Guy Ritchie delivers a great, fun crime story.
As a brief introduction, I realized shortly prior to my screening that I don’t have the deepest experience with Guy Ritchie movies. Last year’s live-action Aladdin and the Robert Downey Jr. Sherlock Holmes films appear to be the only other films in his catalogue that I’ve seen, but based on my enjoyment of The Gentlemen, I’ll likely be seeking out some of his other films like Snatch and Lock, Stock and Two Smoking Barrels very soon.
Guy Ritchie’s latest film The Gentlemen, centers around Matthew McConaughey’s Mickey Pearson, an American from the South who rose out of his lower-class upbringing to attend Oxford University before dropping out to be a marijuana kingpin in the United Kingdom. As he begins thinking about retirement, a turf war threatens to disrupt his operation just as he begins making plans to sell it.
Much of the film’s framing comes in the form of Fletcher, a charmingly sleazy Hugh Grant. Fletcher works as an investigative reporter who has been hired to spy on Mickey and dig up some dirt on him. He meets with Mickey’s right-hand man Raymond (Charlie Hunnam) to share what he has uncovered, partly as a courtesy, but mostly as a shakedown since he’s asking for $20 million dollars to forget what he has learned. Ever the showman, Fletcher presents all of his juicy details as if he were pitching a movie and so we, the audience, experience the events as he conveys them. Guy Ritchie utilizes this framework with a lot of levity, playing around with how Fletcher and Raymond might comment on the action of a scene in voiceover or even Fletcher’s own perspective as the not-always-reliable narrator. Oftentimes, some of the funniest moments in the film feature something outlandish occurring, then a smash-cut to other characters reacting to that event after the fact, thanks to this construct.
Acting opposite the scene-stealing Hugh Grant for much of the film, Charlie Hunnam plays Ray as a measured straight man to Fletcher’s larger-than-life comedy. Ray lets Fletcher have his fun but maintains control of the situation throughout, often shutting Fletcher down with nothing more than a quiet stare. Matthew McConaughey serves as a great central protagonist in the film. As an outsider who has had to fight for everything he’s earned in the film, Mickey has risen to the king of all he purveys. But he recognizes that the times are changing and his empire will need to change without him as the tide turns toward the legalization of his supply so he has resigned himself to step aside and retire into a more suitable life with his wife Rosalind (Michelle Dockery).
Henry Golding gets to have some fun playing against his Crazy Rich Asians or Last Christmas leading-man type as a rival drug boss ready to disrupt Mickey’s plans. Meanwhile, Colin Farrell is another standout performance in the role of Coach, the unwitting head of a boxing gym who gets wrapped up in the feud when some of his students attack one of Mickey’s pot farms on their off hours.
Ritchie puts an incredible focus on the pace of the film and the whole movie clips along without ever feeling like it’s dragging. In a livestreamed Q&A session following my screening, Ritchie described how he loves exploring the musicality of his films and the dialogue in The Gentlemen is certainly a testament to that, Words are never wasted and the characters say exactly what they mean to say, or exactly what they intend for others to hear. Similarly, the film’s deliberate editing ensures that we never linger too long on a moment before moving on to the next beat of the story.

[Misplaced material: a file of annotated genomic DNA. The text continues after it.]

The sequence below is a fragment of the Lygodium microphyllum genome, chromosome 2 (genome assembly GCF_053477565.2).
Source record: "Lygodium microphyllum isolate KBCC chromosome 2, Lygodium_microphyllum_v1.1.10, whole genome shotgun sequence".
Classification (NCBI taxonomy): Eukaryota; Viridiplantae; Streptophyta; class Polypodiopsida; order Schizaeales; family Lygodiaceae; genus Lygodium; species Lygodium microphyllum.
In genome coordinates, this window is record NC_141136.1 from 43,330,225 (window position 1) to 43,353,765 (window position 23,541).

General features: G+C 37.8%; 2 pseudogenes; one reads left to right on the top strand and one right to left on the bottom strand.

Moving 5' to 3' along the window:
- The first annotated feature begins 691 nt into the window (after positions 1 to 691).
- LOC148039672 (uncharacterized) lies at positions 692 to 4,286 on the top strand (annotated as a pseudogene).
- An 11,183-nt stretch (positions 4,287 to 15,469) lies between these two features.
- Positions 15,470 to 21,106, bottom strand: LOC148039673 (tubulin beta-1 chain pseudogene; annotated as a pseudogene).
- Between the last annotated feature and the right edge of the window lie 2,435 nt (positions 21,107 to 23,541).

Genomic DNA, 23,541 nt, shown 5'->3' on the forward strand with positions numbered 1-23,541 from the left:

While the film doesn’t have a lot in the way of big, bombastic action, there are a few fun sequences that even play around with how they are presented. Sometimes this might come from exploring the heightened experiences that an unreliable narrator like Fletcher might describe. Other times it might take the form of filming a fight scene on a series of face-mounted cameras and editing that footage into an aspiring viral video.
Special mention must be made of the humor in the film, too. Comedy, of course, is always subjective so your mileage may vary but this was one of the funniest films I’ve seen in the past year. Perhaps part of them stems from my inexperience with Ritchie’s tone so it was more of a surprise than a fan of his work might have expected going in. But there were so many delightful surprises that played against what I was expecting, while still feeling completely genuine to the characters as presented, that I was laughing throughout. As mentioned above, some of the film’s brightest moments occur when we the audience see something incredible and outlandish and then we immediately cut to another character, who has clearly just learned about what happened, reacting in kind.
The Gentlemen is a delightfully fun, fast-paced crime adventure. Hugh Grant, Matthew McConaughey, and Colin Farrell deliver some of the film’s greatest performances but everyone shows up to play in Guy Ritchie’s sandbox. After a few months of Awards season dramas, this made for a wonderful change of pace.
8.0 / 10
That Great Film
- Hugh Grant’s performance
- Fast pacing
- Great comedy
- A somewhat predictable “mystery”
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